Burlington, Vermont City Councilors received an update this week on a stalled downtown development project and also considered a resolution to move the community away from natural gas.
City Place is a development project that initially envisioned a 14-story multi-use project in the center of the city’s downtown. But it has faced litigation, delays and redesigns. So far demolition of the site has occurred. But for over a year construction has been idle.
Attorney Jeff Glassberg, who represents the city for the project, provided a quick review noting that the project goal for the city was to create mixed use retail and office space, restore two street rights-of-way, enhance tax revenues and add housing units including more affordable housing. Glassberg reported that an amended development agreement was delivered to the developer on February 18th but there has been no significant progress since. “The permit applications for the main redevelopment site as well as 67 Cherry Street, the former Macy’s property, were not submitted prior to the stay home order. Had they been submitted there still would have been delayed. Certainly COVID has had come significant impact on project progress and the response due on the proposed revision to the development agreement is unresolved. It has not been forthcoming.”
Ward 3 Progressive Brian Pine was curious about the eventual fate of the project. “If you were in our seats and your constituents asked you what’s the likelihood that this project is going to come to fruition at this point? Help us answer that question.”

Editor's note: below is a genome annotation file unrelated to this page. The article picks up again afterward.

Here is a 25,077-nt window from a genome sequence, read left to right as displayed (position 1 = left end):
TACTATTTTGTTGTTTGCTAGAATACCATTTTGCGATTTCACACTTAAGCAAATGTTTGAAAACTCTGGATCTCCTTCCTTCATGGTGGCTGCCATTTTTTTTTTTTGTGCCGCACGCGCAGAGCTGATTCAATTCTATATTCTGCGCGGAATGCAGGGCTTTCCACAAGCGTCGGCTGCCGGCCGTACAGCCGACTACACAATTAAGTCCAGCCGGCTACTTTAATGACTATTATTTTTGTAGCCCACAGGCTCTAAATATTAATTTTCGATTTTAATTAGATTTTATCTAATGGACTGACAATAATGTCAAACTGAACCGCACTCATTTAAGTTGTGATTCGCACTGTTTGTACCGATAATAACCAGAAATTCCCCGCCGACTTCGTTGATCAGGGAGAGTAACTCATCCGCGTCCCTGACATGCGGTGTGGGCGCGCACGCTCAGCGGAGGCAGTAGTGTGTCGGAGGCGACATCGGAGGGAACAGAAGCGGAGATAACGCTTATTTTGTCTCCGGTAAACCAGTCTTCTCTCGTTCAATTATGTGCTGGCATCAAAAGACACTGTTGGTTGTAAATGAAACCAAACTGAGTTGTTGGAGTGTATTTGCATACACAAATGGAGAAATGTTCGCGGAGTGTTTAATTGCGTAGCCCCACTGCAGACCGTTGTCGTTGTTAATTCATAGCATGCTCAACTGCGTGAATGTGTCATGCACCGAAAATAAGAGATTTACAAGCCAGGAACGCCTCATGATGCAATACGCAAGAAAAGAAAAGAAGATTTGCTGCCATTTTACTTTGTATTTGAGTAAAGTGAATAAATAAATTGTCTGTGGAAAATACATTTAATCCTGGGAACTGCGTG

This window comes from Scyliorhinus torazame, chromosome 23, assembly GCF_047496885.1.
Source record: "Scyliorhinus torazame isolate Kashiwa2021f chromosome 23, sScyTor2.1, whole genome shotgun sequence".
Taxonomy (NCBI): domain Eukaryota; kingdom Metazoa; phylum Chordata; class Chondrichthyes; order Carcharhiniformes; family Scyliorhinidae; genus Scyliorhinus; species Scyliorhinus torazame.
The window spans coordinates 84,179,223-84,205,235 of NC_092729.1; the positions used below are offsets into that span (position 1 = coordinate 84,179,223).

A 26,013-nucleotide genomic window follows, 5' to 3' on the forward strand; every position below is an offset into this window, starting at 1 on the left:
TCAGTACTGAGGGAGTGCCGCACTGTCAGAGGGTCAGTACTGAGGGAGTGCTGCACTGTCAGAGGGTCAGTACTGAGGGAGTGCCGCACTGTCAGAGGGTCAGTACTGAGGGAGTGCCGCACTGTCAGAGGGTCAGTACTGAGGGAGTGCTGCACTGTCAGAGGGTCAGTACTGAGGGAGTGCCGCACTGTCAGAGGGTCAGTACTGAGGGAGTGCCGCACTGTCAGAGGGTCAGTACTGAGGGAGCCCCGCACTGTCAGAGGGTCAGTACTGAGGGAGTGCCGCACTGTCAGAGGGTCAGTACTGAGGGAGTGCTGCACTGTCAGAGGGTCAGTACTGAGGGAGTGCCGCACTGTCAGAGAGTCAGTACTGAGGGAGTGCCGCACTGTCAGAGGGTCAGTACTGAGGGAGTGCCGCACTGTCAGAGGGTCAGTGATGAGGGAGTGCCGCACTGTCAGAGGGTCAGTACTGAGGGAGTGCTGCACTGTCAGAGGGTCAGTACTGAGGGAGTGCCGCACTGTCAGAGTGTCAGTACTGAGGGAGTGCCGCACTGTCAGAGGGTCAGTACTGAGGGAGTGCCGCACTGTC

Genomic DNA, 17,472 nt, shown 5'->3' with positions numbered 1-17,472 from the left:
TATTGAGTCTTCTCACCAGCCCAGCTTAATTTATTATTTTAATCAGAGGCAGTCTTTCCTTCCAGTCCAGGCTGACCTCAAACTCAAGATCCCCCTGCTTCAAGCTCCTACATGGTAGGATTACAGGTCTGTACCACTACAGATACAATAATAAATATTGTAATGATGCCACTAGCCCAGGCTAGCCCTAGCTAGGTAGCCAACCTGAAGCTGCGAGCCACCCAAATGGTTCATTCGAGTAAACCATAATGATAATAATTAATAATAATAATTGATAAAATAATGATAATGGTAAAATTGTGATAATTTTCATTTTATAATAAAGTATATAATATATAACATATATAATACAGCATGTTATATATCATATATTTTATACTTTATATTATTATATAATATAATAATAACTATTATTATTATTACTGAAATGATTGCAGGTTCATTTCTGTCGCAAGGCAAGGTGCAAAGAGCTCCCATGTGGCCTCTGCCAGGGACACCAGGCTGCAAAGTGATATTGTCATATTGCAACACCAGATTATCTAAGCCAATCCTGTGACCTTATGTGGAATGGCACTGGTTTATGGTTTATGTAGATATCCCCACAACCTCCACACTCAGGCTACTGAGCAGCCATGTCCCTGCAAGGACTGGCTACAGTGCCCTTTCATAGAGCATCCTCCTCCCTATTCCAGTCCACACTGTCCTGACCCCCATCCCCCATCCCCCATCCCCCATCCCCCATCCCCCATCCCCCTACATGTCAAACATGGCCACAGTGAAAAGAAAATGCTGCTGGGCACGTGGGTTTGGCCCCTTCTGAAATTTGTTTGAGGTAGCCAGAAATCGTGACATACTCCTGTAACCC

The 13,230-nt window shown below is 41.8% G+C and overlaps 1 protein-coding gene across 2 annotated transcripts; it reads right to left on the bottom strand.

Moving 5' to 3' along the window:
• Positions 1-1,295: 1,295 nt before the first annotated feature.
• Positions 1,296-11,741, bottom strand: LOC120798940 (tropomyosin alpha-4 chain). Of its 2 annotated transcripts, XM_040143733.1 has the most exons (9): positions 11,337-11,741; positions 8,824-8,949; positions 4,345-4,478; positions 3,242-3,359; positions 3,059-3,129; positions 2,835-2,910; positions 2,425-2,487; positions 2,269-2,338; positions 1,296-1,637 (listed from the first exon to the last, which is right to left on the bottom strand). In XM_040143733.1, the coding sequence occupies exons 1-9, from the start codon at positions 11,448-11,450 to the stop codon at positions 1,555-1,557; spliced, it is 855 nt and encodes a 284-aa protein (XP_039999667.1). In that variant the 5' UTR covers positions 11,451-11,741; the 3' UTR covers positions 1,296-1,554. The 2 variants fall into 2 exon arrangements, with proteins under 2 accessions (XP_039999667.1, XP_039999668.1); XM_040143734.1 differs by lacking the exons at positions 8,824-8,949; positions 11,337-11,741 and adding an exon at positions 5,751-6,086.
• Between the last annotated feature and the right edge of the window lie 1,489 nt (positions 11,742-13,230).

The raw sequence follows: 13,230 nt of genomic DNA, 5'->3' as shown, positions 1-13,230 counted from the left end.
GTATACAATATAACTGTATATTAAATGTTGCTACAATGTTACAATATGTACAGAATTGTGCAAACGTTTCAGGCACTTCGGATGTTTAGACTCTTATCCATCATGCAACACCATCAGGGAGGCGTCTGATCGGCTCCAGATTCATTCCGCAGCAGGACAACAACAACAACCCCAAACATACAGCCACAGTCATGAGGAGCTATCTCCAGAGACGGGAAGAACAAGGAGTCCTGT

Jeff Glassberg: “Oh this is still a very highly desirable site in the center of a vibrant downtown. I think the prospects for redevelopment of this site remain very high. Has this been a saga? Absolutely. Are people frustrated? Absolutely. But the basics that make that location valuable don’t change.”
Councilors discussed ongoing negotiations with the developer during an executive session.
Burlington has set a Net Zero Energy goal by 2030. To help reach that mark East District Progressive Jack Hanson sponsored a resolution setting guidelines to convert heating systems from natural gas and fossil fuels to renewable energy. “We’re not making policy right now with this. We are initiating a policy process that puts us on a path to explore options and ultimately draft an ordinance to debate around electrification and decarbonization of buildings in Burlington. The idea and the intention is that we would try to first address new development and then also begin to address existing which is going to be a much more complicated process legally and otherwise. So, yeah, this is just to really say we want to explore this, we want to develop policy to decarbonize buildings. It doesn’t predetermine how.”
During public comments a number of residents spoke in favor of the proposal, including Sarah Sciortino. “This resolution is an essential step towards making Burlington truly green. Strides have been made but renewable energy is essential in order to address the climate crisis. And as a city largely led by Progressives we have the potential to lead the way in efforts towards greening urban areas. Therefore we really do have the responsibility to do so and this includes the essential task of switching to renewable energy in all sectors.”
The resolution passed unanimously.